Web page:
The Virgin Tower, locally known as Maagdentoren, lies in a field in the village of Zichem, in the province of Flemish Brabant in the Flemish region in Belgium.
At the end of the 13th century a castle was built east of the town of Zichem, near the river Demer. In 1358 this castle was bought by Reinoud I van Schoonvorst. His son, Reinoud II van Schoonvorst had the Virgin Tower built around 1383 east of the older castle. The function of the tower is debated because of its proximity to the castle. The round keep was built as a fortification with several meters thick walls, a projecting stairturret, two turrets protecting the entrance, a moat and a drawbridge but could also have been built out of prestige.
During the next two centuries the town, castle and tower went through several hands through sales, exchanges and marriage. In 1499 it all came into the possession of Engelbert II of Nassau. In 1578, during the 80 Years’ War, the rebelling town and castle, still in the hands of the House of Orange-Nassau, were besieged by a large Spanish army. The siege was ordered by John of Austria and lead by Gillis van Berlaymont and Alexander Farnese, Duke of Parma. After 4 days the town and castle were taken by the Spanish. The defenders were punished for their resistance and slaughtered; some were hung from the castle walls, others were killed and had their bodies dumped in the river.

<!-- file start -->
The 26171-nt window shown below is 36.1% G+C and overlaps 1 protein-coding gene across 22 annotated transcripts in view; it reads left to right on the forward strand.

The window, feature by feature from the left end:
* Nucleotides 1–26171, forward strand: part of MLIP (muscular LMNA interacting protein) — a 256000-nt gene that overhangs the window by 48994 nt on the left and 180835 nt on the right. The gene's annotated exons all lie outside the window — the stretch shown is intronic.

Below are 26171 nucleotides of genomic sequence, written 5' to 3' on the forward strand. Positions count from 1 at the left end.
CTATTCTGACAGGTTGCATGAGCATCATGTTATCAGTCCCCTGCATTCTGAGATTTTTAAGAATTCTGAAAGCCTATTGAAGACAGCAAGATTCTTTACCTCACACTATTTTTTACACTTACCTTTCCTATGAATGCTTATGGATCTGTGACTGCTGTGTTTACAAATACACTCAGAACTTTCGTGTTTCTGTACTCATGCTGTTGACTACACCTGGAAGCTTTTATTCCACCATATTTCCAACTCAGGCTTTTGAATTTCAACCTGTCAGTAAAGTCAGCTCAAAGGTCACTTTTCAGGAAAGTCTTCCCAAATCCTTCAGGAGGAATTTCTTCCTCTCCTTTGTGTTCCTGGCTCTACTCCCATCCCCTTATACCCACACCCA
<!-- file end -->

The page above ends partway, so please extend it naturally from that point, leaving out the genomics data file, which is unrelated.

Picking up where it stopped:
By the beginning of the 17th century the castle was nothing but a ruin. It was demolished, its stones used to repair the town. Later a farm was built on its location which grew out to be a mansion, now known as Prinsenkasteel (Prince’s Castle). The Virgin Tower had largely survived the 80 Years’ War but had lost its upper floor, its defensible entrance and the drawbridge. It was not restored and fell to ruin.
The Virgin Tower was consolidated in 1863 and 1905. In 2006 part of the tower collapsed. It was subsequently restored and is now used as a touristic watch tower.
The tower is called Virgin Tower after a legend that says it was once owned by a Lord who imprisoned his daughter in it after she refused to marry the man he had arranged for her. After a time she then jumped from the tower or drowned in the river. The tower is also known as Maria Tower. There are several niches in the outside face of the tower which are said to have held statues of the Virgin Mary.
The Virgin Tower can freely be visited but only during the summer months, during daylight. I love the way they restored it; using the space that came available after the partial collapse to insert a staircase and consolidate the structure. A very nice tower.